He is not trying to be the ‘class clown’.
He is not seeking attention or being disrespectful. He does not have bad manners and you did not teach him to act like this. He only has Tourette’s Syndrome (TS) – which is more common than you may realise, and certainly very misunderstood.
What exactly is TS?
TS is an inherited neurological (or neurodevelopmental) disorder which has its onset in childhood (5-8 years). Diagnostically, there must be a combination of motor tics and at least one vocal tic that persists for more than a year. Since tics are preceded by an urge, TS is defined as semi-voluntary but not consistent nor predictable. The feeling is described as a build up of tension, which needs releasing. Most common tics include: eye blinking, facial movements, sniffing and throat clearing, but it could be far more pronounced. Children are less conscious of this ‘warning’ but awareness generally increases with maturity. In many cases, a complete remission of tic symptoms occurs after adolescence. Other common symptoms that only occur in a minority of cases include:
• Coprolalia: the spontaneous utterance of socially taboo words
• Echolalia: repeating the words of others
• Pililalia: repeating one’s own words.
Although Tourette’s is largely believed to be genetic, environmental and psychosocial factors also influence the severity of the tics. It is also suggested that auto-immune processes may affect tic onset.
There is always hope!
“My son was in art class, and doing his classic core tic with his eye-crossing and hand-twisting, when the teacher stopped the class and said out loud “Hey, stop crossing your eyes and pay attention to me!” This jolted him out of his tic in a stunned manner (typically he is unaware), and then the whole class erupted with, “he can’t help it, he has a tic”. The teacher asked my son for confirmation and apparently she looked a bit embarrassed when he confirmed it. He then turned to look at the class and said with a laugh in his voice, “Was I doing that eye-crossing-thing again guys?” Not only did he use humour to cope, but also engaged the whole class in a common mission: to educate and demystify. Today, I look at my son, and just for a moment, I have no worries for his future.” *Story adapted from http://tourettenowwhat.tripd.com
Important factors to consider
Only about 3% of Western school-age children have Tourette’s and it is three to four times more frequent amongst boys than girls. About 40% of people diagnosed with TS have ‘pure-TS’ with no other disorders. Co-occurring diagnoses most often associated with Tourrette’s are ADHD (Attention-deficit hyperactivity disorder) and OCD (Obsessive-compulsive disorder). It is often more important to treat these conditions since they can cause more functional disruption for the person.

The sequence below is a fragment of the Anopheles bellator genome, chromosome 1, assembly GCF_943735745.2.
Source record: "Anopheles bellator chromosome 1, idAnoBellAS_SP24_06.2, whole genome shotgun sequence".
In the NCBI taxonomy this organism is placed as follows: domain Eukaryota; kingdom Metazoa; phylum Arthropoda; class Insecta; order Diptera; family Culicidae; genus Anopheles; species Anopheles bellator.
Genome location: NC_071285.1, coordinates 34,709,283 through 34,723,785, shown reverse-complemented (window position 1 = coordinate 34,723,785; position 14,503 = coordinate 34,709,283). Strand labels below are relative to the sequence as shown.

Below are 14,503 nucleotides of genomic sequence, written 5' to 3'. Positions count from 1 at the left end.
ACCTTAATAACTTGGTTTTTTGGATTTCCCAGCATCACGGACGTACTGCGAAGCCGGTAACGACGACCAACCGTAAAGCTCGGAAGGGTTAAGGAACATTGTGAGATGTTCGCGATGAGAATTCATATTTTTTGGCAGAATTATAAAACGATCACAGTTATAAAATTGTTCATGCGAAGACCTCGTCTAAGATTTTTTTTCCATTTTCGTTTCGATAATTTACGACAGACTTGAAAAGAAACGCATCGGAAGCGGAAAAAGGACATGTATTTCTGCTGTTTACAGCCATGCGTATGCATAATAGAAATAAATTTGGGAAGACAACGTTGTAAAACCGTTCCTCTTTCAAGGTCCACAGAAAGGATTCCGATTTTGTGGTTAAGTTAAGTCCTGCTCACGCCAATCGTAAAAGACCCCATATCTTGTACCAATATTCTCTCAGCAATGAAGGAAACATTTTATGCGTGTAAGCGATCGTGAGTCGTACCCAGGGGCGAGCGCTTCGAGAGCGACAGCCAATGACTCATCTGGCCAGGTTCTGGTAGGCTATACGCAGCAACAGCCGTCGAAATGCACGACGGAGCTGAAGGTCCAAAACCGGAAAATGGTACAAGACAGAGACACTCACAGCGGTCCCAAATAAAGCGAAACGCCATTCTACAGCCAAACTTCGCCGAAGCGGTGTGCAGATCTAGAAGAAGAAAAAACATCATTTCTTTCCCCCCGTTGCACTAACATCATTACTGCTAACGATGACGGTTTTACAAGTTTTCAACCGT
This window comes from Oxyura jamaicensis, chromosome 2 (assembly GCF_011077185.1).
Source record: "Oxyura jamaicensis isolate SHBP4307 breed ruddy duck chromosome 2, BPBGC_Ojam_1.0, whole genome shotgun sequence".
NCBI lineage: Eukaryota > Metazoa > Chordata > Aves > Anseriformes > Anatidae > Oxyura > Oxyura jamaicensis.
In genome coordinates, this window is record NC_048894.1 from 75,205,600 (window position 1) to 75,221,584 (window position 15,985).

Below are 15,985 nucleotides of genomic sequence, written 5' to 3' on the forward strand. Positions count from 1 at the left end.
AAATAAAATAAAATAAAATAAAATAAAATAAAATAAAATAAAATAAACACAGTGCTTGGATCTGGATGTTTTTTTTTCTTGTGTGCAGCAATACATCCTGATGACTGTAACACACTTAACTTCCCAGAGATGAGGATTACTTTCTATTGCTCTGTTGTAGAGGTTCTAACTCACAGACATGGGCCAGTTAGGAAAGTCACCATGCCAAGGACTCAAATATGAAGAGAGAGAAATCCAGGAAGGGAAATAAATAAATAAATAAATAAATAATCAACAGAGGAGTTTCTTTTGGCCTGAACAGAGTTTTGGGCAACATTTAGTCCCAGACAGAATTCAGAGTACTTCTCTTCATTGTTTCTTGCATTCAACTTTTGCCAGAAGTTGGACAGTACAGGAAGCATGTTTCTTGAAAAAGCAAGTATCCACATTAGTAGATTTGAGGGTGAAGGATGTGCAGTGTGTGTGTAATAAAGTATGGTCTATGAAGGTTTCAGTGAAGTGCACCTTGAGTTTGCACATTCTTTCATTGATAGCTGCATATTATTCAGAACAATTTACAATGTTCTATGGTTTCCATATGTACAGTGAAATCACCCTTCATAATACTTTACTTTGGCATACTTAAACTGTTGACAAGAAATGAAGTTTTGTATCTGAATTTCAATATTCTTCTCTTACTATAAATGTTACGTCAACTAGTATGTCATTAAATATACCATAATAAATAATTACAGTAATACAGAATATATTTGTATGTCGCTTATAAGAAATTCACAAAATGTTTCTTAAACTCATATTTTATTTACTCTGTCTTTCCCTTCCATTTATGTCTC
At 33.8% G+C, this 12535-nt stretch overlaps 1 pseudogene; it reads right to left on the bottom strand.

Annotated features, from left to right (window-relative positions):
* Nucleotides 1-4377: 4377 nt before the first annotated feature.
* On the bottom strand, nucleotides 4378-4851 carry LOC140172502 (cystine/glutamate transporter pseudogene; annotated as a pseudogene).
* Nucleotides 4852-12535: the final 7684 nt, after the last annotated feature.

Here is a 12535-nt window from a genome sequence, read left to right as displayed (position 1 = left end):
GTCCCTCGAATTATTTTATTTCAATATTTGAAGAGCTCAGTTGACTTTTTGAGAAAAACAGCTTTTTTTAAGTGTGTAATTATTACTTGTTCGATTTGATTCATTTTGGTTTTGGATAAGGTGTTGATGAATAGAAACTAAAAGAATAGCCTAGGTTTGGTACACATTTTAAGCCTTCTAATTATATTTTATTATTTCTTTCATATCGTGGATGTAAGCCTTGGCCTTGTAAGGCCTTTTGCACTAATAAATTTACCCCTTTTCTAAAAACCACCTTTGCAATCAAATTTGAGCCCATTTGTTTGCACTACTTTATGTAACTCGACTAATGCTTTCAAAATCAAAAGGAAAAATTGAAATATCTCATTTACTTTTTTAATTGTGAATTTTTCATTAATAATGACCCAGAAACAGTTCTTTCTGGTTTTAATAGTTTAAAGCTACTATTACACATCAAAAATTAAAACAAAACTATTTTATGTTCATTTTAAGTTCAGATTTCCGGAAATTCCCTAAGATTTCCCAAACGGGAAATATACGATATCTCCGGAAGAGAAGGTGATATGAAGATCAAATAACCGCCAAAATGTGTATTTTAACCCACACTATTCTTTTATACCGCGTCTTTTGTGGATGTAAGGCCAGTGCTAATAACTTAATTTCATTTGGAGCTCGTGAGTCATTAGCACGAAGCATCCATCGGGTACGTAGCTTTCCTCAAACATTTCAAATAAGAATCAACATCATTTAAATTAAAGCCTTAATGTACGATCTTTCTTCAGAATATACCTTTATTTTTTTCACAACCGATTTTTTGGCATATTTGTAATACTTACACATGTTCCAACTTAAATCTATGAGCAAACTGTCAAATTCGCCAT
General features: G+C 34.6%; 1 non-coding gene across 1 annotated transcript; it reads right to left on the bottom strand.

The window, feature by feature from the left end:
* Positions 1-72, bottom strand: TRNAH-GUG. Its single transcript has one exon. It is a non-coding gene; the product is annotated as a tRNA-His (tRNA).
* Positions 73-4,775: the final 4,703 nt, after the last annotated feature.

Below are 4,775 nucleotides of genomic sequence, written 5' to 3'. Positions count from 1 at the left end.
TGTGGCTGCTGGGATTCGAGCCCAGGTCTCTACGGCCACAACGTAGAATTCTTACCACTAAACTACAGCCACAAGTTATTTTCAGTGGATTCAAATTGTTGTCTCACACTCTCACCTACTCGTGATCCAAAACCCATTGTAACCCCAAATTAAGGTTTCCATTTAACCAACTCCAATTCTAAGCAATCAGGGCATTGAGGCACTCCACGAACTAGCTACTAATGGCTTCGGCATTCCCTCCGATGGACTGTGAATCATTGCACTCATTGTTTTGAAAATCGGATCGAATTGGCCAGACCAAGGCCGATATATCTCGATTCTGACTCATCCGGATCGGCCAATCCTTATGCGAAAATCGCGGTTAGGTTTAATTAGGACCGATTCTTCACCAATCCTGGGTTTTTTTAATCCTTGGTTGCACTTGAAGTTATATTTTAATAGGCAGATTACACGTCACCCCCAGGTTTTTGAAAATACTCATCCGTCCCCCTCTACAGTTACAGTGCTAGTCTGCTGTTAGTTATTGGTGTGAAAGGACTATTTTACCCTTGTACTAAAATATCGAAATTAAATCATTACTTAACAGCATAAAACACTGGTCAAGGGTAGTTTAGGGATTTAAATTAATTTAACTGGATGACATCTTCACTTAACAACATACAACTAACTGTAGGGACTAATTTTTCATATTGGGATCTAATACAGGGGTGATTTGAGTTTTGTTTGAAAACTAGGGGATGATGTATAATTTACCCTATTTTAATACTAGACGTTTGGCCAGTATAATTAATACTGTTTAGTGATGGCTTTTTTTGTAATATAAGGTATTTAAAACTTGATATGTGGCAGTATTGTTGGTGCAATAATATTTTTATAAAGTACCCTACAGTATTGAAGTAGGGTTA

Although stress does not cause TS, it can make it worse. Change schools/jobs/lifestyle if you have to. Moreover, constantly asking the child to control his tics or “to stop it” is not only useless but creates unnecessary tension. Lastly, a child who is misunderstood, teased or even punished will fare much worse than children who enjoy a supportive environment. “Let all that you do be done in Love.” 1 Cor 16:14
What will help?
The Lord is gracious and compassionate – the world will be a much friendlier place to live in if we can adopt just a little bit of His character. Education is often the starting point since understanding may prevent bullying, teasing and embarrassment. Pay immediate attention if such secondary social and emotional problems arise. The child with TS needs to be reassured and tics often subside with explanation. Books such as: ‘I Can’t Stop!: A story about Tourette’s Syndrome’ by H. L. Niner may be a good tool to use at home and school.
In most cases medication is unnecessary, but you still need to seek medical help. Furthermore, therapy, relaxation techniques and exercise are useful tools to alleviate tics. People with Tourette’s may learn to camouflage or suppress socially unacceptable tics until they can get to a ‘safe’ place for release. Families can contact The Tourette Syndrome Support Group 011 326 2112 or www.tourettesyndrome.net for info.